Health Advice



Asthmatic's nasal polyps persist despite surgery

By Keith Roach, M.D. on

Dear Dr. Roach: I have suffered from asthma and nasal polyps for more than 20 years. The asthma is controlled, and I mention it only because it might have some connection with my polyps. The polyps get so bad that both sides of my nose are blocked, and I have to breathe through my mouth. It is miserable. I have had three surgeries to remove polyps over the past 20 or so years, which involves a trip to the hospital and anesthesia. They always grow back. My current ENT now removes them in an office procedure. While not fun, it gets the job done, and it is preferable to not being able to breathe through my nose. Unfortunately, they grow back within a year.

My ENT has mentioned the drug Dupixent as a possible solution. I have researched it and see that it has to be injected every two weeks. I am not sure I want to go that route, but I would like more information before I make a decision.

Can you give me your thoughts on this drug and whether you would recommend it for someone with my condition? -- J.G.

Answer: Asthma and nasal polyps frequently occur at the same time, sometimes called "united airway disease." When combined with aspirin sensitivity, it has the eponym "Samter's triad," or "aspirin-exacerbated respiratory disease." In any given person, either the asthma or the nasal symptoms may be more problematic.

Standard treatment for nasal polyps includes tobacco cessation, if appropriate. If specific allergens can be identified, they can be avoided as much as possible. However, medications like nasal saline and steroids, along with other medications, sometimes including antibiotics, are usually required for symptom relief. If medicines don't work, surgery is often tried. But surgery by itself isn't a cure; the medications need to continue.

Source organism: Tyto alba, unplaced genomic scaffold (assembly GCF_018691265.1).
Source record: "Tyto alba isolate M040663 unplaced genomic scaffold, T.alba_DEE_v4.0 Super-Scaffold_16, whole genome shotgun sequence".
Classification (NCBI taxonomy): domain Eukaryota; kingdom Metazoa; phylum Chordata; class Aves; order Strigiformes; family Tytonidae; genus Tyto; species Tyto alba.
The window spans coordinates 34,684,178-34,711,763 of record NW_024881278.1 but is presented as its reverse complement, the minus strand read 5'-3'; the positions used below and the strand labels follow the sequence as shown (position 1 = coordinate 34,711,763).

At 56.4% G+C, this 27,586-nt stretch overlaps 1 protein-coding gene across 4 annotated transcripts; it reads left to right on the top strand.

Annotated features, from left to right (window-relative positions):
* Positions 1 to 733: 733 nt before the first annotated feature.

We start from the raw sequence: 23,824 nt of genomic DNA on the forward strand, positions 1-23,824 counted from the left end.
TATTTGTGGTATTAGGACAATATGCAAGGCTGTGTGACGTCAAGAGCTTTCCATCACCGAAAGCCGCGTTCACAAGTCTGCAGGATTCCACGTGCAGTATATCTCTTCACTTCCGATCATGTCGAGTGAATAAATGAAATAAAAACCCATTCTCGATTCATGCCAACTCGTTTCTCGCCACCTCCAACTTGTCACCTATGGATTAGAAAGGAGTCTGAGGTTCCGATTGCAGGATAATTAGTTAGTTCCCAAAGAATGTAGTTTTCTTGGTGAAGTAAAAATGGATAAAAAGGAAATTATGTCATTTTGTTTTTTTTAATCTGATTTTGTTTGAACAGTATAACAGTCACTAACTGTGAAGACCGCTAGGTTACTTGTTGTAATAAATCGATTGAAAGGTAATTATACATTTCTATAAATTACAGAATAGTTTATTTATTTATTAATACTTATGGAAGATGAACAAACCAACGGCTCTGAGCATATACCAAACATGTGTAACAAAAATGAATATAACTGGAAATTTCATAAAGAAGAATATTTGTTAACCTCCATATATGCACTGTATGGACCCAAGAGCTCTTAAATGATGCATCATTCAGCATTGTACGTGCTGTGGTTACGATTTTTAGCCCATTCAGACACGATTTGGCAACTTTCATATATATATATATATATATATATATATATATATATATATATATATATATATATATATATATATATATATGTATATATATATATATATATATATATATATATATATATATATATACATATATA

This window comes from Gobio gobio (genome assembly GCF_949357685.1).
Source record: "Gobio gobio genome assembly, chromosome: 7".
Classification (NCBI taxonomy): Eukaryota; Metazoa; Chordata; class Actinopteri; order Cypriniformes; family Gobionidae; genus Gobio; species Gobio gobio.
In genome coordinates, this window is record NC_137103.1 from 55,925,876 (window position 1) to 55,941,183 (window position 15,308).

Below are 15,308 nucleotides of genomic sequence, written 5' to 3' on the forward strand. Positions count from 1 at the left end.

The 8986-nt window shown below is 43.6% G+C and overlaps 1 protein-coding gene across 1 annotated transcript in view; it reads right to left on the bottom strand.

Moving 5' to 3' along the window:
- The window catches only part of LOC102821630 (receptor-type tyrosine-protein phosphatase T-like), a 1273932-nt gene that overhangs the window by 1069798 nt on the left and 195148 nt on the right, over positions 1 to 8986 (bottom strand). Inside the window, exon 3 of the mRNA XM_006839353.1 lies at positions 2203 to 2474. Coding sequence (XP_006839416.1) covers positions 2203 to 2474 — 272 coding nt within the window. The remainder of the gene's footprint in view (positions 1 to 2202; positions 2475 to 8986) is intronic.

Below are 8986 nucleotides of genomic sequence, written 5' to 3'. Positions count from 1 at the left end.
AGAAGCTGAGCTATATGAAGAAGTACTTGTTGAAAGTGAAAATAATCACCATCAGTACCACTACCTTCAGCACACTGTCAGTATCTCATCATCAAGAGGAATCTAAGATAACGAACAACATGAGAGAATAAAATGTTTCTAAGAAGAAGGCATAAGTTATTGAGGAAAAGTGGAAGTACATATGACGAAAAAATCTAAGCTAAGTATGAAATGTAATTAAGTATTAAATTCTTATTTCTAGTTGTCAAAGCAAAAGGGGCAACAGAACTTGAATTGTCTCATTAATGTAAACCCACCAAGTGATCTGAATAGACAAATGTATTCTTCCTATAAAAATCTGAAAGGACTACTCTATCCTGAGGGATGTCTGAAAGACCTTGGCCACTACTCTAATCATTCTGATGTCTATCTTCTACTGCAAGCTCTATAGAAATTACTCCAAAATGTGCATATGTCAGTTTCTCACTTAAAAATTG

People with polyps that grow back have a new option in medications that block a pro-inflammatory protein called interleukin-4. "Interleukin" means "between white (cells)," as this molecule is a means by which inflammatory cells communicate with each other. Dupilumab (the ending "-mab" always means a monoclonal antibody, which must be injected; this one is generic for and the brand-name Dupixent) is among the most effective of these and has been proven to improve allergic asthma as well as reduce nasal congestion and obstruction in people with nasal polyps. The major side effects were pain at the injection site and conjunctivitis (caused by inflammation, not infection). Conjunctivitis was sometimes so bad that people needed to stop therapy. This was especially true in people with allergic skin disease.

As a generalist, I treat chronic sinus disease routinely, but your symptoms clearly need an expert. Your expert is recommending a drug that is both pretty safe and moderately effective, and I would recommend a trial of the medication to most people in your situation.


Dear Dr. Roach: Your recent articles on the benefits of coffee recommended skipping the cream and sugar. Is your point to skip the cream and sugar because there is no added benefit, or does the cream and sugar negate some of the benefits of the coffee? -- B.S.

Answer: Cream is high in saturated fat, which is probably not good for you, and excess sugar is likewise not a healthy option. If you like a little in your coffee, enjoy it. Just don't be like the guy I saw recently who asked for 14 sugars for his coffee.


Dr. Roach regrets that he is unable to answer individual letters, but will incorporate them in the column whenever possible. Readers may email questions to or send mail to 628 Virginia Dr., Orlando, FL 32803.

(c) 2022 North America Syndicate Inc.

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